The Eleventh Shunt

Things have moved on a bit this episode, with some visible progress for once! I must thank you all for your kind words in the unread comments, which do spur me on to do a bit more and also to put pen to paper each time.

Despite the layout being 7ft x 6ft, it was getting a bit crowded with Puffin street taking up so much room – just where the tracks were due to go!

I decided to fill in the centre, to place the town. As it is simply going to be used for scenery, it is an area not needing great strength or much electrically, I simply cut a bit of plywood board out of the garage to fit. A trip to Lidl middle aisle blessed me with some corner brackets, along with a few other DIY items sneaked into the trolley.

brackets fitted
No great weight to support, so four shelf brackets will do.
© Sweaty Dave, Going Postal 2021.

The board doesn’t have to be fixed, it simply sits upon four corner brackets that are attached to the surrounding beams – don’t forget this all has to be able to break down and go into a cupboard at some point – Mrs SD did ask ‘can all this still go into a cupboard’ a few days ago..

Hole filled
Hole filled – board in place.
© Sweaty Dave, Going Postal 2021.

With the extra acreage, I’m sure there is room for more houses and to make more than one street, I have ordered some ‘backs’ for the parade of shops – they are only half depth at the moment and the kits have arrived – one for next week.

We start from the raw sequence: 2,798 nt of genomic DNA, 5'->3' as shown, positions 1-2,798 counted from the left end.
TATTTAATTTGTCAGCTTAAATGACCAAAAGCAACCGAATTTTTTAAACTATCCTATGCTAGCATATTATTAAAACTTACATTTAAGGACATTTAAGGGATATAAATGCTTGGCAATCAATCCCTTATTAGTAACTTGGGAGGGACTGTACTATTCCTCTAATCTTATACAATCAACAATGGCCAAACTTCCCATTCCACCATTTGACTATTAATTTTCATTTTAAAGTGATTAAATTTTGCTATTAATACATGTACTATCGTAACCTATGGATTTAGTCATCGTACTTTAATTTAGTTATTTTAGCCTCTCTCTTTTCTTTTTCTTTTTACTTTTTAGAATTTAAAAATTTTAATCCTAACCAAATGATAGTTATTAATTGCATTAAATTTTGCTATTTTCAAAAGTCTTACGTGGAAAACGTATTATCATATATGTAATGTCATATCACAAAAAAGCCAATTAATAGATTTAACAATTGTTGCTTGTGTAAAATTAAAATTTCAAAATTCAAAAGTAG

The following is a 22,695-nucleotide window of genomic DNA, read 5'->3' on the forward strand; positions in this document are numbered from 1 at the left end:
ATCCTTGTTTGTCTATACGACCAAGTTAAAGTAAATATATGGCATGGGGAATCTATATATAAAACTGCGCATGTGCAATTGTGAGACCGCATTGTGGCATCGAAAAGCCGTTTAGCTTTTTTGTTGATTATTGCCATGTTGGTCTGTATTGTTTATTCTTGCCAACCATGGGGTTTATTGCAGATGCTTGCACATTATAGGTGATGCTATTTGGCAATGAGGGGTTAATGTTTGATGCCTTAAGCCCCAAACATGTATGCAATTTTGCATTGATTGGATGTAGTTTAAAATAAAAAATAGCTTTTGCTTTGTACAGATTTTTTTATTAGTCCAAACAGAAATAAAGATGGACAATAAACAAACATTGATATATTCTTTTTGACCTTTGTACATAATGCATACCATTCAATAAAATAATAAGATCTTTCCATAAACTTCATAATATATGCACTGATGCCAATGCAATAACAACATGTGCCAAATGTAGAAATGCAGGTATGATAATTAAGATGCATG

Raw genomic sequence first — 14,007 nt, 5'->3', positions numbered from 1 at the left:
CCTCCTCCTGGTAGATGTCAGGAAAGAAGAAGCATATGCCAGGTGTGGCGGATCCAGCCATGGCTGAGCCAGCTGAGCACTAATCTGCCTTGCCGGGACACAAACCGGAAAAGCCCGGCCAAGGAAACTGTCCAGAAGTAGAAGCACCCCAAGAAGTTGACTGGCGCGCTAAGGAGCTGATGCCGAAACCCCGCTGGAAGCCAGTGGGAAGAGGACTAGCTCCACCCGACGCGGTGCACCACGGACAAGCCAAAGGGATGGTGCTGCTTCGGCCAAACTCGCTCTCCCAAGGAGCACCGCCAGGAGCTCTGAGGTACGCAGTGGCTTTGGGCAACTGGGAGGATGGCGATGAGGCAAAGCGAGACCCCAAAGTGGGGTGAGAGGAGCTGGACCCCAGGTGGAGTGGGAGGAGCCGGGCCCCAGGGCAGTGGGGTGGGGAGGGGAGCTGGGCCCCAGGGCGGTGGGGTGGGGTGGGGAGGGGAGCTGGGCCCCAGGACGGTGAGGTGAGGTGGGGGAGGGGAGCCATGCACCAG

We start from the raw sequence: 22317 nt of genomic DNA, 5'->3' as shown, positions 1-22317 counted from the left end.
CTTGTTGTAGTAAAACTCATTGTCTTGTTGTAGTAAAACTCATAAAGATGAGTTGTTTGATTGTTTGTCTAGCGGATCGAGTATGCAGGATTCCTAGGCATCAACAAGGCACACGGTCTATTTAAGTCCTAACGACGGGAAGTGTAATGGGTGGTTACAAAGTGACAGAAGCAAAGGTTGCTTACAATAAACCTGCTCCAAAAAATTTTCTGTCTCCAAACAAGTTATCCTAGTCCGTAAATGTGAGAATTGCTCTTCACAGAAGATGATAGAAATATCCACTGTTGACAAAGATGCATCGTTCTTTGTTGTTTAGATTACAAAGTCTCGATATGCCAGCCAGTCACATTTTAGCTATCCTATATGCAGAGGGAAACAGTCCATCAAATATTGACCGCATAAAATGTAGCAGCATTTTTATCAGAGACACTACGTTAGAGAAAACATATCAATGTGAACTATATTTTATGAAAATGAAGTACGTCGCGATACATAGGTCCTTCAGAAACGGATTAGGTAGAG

Street scene
Main street coming together – note half depth houses on the right, to be addressed.
© Sweaty Dave, Going Postal 2021.

I’ll work out a proper plan, likely a road ending with the mine at the top of the street, a pub somewhere along there and the chapel at the other end. Once confirmed, some asphalt will need to be painted on. I have a couple of bus stops and other items will be needed to build up the street scene. You can see the ‘backless houses’ in this next shot – those on the right hand side. Adding the rear and back yards will fill it all out. Any makeshift garages & shed can go on the other side of the back row.

The townscape coming together.
© Sweaty Dave, Going Postal 2021.